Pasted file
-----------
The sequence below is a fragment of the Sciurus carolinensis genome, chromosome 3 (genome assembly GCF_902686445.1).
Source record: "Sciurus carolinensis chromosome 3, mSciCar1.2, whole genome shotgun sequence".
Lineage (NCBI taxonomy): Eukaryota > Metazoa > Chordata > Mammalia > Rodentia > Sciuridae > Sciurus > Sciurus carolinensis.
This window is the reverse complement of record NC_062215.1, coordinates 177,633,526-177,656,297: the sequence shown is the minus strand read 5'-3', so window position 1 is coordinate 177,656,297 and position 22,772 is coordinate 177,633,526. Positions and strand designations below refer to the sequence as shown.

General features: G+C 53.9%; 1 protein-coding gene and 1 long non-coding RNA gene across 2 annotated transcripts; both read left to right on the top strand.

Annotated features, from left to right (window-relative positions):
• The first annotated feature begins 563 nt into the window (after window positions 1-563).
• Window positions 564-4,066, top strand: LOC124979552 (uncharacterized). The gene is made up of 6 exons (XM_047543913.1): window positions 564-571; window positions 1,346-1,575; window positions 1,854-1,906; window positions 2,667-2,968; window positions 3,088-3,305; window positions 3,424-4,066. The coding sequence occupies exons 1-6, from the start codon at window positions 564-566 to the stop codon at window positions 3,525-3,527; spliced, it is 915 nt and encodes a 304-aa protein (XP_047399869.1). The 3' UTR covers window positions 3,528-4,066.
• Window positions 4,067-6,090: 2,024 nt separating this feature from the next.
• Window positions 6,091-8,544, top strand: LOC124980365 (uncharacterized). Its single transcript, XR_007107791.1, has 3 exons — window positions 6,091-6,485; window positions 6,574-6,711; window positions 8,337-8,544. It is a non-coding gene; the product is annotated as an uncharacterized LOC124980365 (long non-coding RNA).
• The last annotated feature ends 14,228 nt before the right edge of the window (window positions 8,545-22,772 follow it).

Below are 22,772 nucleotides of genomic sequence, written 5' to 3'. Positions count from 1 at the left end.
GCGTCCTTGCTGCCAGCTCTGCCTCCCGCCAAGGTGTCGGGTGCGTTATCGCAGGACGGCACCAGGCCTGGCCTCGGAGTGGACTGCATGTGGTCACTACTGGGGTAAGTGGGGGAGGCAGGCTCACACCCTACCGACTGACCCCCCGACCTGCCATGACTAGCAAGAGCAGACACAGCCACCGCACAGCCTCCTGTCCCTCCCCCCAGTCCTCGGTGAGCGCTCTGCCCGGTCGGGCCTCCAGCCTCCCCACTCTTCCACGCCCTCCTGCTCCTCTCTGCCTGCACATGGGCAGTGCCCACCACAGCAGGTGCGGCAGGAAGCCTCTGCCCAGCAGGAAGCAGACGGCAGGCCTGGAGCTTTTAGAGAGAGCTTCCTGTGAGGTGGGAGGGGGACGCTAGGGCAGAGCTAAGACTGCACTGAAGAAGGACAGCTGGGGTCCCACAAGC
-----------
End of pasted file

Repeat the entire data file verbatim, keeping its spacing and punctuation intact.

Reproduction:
The sequence below is a fragment of the Sciurus carolinensis genome, chromosome 3 (genome assembly GCF_902686445.1).
Source record: "Sciurus carolinensis chromosome 3, mSciCar1.2, whole genome shotgun sequence".
Lineage (NCBI taxonomy): Eukaryota > Metazoa > Chordata > Mammalia > Rodentia > Sciuridae > Sciurus > Sciurus carolinensis.
This window is the reverse complement of record NC_062215.1, coordinates 177,633,526-177,656,297: the sequence shown is the minus strand read 5'-3', so window position 1 is coordinate 177,656,297 and position 22,772 is coordinate 177,633,526. Positions and strand designations below refer to the sequence as shown.

General features: G+C 53.9%; 1 protein-coding gene and 1 long non-coding RNA gene across 2 annotated transcripts; both read left to right on the top strand.

Annotated features, from left to right (window-relative positions):
• The first annotated feature begins 563 nt into the window (after window positions 1-563).
• Window positions 564-4,066, top strand: LOC124979552 (uncharacterized). The gene is made up of 6 exons (XM_047543913.1): window positions 564-571; window positions 1,346-1,575; window positions 1,854-1,906; window positions 2,667-2,968; window positions 3,088-3,305; window positions 3,424-4,066. The coding sequence occupies exons 1-6, from the start codon at window positions 564-566 to the stop codon at window positions 3,525-3,527; spliced, it is 915 nt and encodes a 304-aa protein (XP_047399869.1). The 3' UTR covers window positions 3,528-4,066.
• Window positions 4,067-6,090: 2,024 nt separating this feature from the next.
• Window positions 6,091-8,544, top strand: LOC124980365 (uncharacterized). Its single transcript, XR_007107791.1, has 3 exons — window positions 6,091-6,485; window positions 6,574-6,711; window positions 8,337-8,544. It is a non-coding gene; the product is annotated as an uncharacterized LOC124980365 (long non-coding RNA).
• The last annotated feature ends 14,228 nt before the right edge of the window (window positions 8,545-22,772 follow it).

Below are 22,772 nucleotides of genomic sequence, written 5' to 3'. Positions count from 1 at the left end.
GCGTCCTTGCTGCCAGCTCTGCCTCCCGCCAAGGTGTCGGGTGCGTTATCGCAGGACGGCACCAGGCCTGGCCTCGGAGTGGACTGCATGTGGTCACTACTGGGGTAAGTGGGGGAGGCAGGCTCACACCCTACCGACTGACCCCCCGACCTGCCATGACTAGCAAGAGCAGACACAGCCACCGCACAGCCTCCTGTCCCTCCCCCCAGTCCTCGGTGAGCGCTCTGCCCGGTCGGGCCTCCAGCCTCCCCACTCTTCCACGCCCTCCTGCTCCTCTCTGCCTGCACATGGGCAGTGCCCACCACAGCAGGTGCGGCAGGAAGCCTCTGCCCAGCAGGAAGCAGACGGCAGGCCTGGAGCTTTTAGAGAGAGCTTCCTGTGAGGTGGGAGGGGGACGCTAGGGCAGAGCTAAGACTGCACTGAAGAAGGACAGCTGGGGTCCCACAAGC